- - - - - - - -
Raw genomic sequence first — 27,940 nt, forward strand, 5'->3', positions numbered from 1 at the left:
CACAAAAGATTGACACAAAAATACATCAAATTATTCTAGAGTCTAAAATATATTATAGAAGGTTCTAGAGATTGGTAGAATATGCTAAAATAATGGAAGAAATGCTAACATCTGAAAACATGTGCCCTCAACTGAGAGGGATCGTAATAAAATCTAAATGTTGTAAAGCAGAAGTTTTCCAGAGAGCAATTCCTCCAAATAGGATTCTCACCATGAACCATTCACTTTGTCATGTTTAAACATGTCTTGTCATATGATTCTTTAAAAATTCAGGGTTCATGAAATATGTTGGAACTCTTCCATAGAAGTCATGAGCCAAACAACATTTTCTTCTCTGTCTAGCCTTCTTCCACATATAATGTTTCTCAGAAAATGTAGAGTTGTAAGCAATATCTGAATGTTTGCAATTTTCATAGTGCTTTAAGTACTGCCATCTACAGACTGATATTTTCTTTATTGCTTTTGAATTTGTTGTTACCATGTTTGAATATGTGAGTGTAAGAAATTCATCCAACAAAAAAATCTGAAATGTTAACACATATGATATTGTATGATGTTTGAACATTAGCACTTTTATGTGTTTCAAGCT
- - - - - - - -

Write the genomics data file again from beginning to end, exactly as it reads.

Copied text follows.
Raw genomic sequence first — 27,940 nt, forward strand, 5'->3', positions numbered from 1 at the left:
CACAAAAGATTGACACAAAAATACATCAAATTATTCTAGAGTCTAAAATATATTATAGAAGGTTCTAGAGATTGGTAGAATATGCTAAAATAATGGAAGAAATGCTAACATCTGAAAACATGTGCCCTCAACTGAGAGGGATCGTAATAAAATCTAAATGTTGTAAAGCAGAAGTTTTCCAGAGAGCAATTCCTCCAAATAGGATTCTCACCATGAACCATTCACTTTGTCATGTTTAAACATGTCTTGTCATATGATTCTTTAAAAATTCAGGGTTCATGAAATATGTTGGAACTCTTCCATAGAAGTCATGAGCCAAACAACATTTTCTTCTCTGTCTAGCCTTCTTCCACATATAATGTTTCTCAGAAAATGTAGAGTTGTAAGCAATATCTGAATGTTTGCAATTTTCATAGTGCTTTAAGTACTGCCATCTACAGACTGATATTTTCTTTATTGCTTTTGAATTTGTTGTTACCATGTTTGAATATGTGAGTGTAAGAAATTCATCCAACAAAAAAATCTGAAATGTTAACACATATGATATTGTATGATGTTTGAACATTAGCACTTTTATGTGTTTCAAGCT